“At this time, the payments for the Victorian subsidy are being made from Solar Victoria direct to consumers for any purchases since the scheme launched,” they said.
“In the background Solar Victoria is working with OEMs [car manufacturers] to finalise the process design and required agreements to process the subsidies for customers at point of sale – this is still ongoing, but the target is to have this in place by July.
“Our objective is to make the process as easy as possible for both customers and dealers, so it is our intention to administer the subsidies up front at the point of sale and have a process in place to claim back the funds from the Solar Victoria.
“There has been good customer interest off the back of the program launch, as well as plenty of questions from the dealer network on some of the ongoing operational and process elements.”
They added the automaker was hoping there will be a “clearer position…in the coming weeks”.
Meanwhile one Hyundai dealership told us it had been discounting its sales, but at $3000 a pop “it soon adds up” with little clarity from the Government on exactly when it can expect the cash back.
One Tesla customer said they were very impressed by how well the American carmaker had handled everything so smoothly in the purchase of their Model 3 last month, but wasn’t sure when the company was expecting the subsidy back from the Government.
An email sent out to registered parties by Solar Victoria in the last few days stated: “If you purchased an eligible new ZEV on or after May 2 and the subsidy was not applied to the contract of sale by the dealership, Solar Victoria will pay the $3,000 subsidy directly to you after the vehicle has been registered with VicRoads.”
The email added Solar Victoria will be contacting people who had registered through its website to organise the payments. In order for those affected to claim, they’d need to present a valid Victorian licence which matched the contract of sale, the contract itself, the tax invoice, and the certificate of registration from VicRoads.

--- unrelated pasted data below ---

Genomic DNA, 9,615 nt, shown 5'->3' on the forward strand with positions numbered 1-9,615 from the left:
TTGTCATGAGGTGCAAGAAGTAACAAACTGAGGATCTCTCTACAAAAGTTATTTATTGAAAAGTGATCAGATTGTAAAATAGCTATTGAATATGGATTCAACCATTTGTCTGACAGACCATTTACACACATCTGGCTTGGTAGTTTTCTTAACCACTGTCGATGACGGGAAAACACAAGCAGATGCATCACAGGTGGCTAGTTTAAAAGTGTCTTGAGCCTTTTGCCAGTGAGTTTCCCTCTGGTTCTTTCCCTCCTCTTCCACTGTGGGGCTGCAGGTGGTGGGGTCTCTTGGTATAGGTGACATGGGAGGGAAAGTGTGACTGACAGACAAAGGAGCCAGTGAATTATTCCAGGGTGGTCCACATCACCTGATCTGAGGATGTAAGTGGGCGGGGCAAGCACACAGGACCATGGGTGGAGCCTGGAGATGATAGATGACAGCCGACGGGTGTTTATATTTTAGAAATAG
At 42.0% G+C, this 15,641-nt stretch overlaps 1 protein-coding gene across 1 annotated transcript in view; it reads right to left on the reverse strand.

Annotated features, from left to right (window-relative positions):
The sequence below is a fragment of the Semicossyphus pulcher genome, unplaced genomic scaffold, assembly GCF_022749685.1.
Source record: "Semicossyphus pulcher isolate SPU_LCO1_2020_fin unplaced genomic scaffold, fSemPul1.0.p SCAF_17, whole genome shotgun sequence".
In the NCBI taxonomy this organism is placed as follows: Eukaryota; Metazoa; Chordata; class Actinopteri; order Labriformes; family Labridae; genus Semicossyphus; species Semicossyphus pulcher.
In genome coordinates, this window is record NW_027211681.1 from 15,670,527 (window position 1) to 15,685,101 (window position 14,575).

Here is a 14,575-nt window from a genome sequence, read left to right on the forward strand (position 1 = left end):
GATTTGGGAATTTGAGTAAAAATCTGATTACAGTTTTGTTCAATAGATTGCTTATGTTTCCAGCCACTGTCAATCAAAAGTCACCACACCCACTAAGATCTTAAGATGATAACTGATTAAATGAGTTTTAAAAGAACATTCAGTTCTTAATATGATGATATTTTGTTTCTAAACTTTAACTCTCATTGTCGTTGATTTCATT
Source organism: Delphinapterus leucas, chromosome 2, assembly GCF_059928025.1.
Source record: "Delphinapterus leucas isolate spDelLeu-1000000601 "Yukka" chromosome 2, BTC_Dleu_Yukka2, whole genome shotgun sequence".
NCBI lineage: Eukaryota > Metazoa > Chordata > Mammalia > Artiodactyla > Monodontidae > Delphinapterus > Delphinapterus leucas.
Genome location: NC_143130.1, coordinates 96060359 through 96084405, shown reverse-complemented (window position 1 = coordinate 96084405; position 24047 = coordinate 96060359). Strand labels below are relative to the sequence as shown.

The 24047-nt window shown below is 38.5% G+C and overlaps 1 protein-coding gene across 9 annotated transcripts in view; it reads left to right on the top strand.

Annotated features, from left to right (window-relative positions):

If the purchaser was a business rather than an individual, it would also need to supply either the Australian Corporation Number or Australian Registered Business Number (ABN) the ZEV was registered under.
The end goal however, it said, is to work “with industry to develop the subsidy payment process so [it] can be applied at point of sale through [the] dealership.
“Once all necessary systems and industry agreements are in place, we will then transition to a simpler payment process.”
A statement from Solar Victoria simply said: “Subsidy payments will begin rolling out to customers from July 1, 2021. Consultation is ongoing about the process for payments to industry.”
It was also unable to say how many EVs have been bought using the subsidy scheme statewide so far, but said there has been “strong demand” with more than 600 registrations of interest on its website.
Nationally 436 electric vehicles were sold in May, alongside one hydrogen car – up from 103 electric and 0 hydrogen in May 2020.
“We’ve had a lot of people asking about it but that hasn’t turned into sales because people seem to be nervous about electric cars,” the Hyundai dealer told us.
Some industry figures however have said it is too soon to judge the success of the scheme, as it is “still being rolled out”.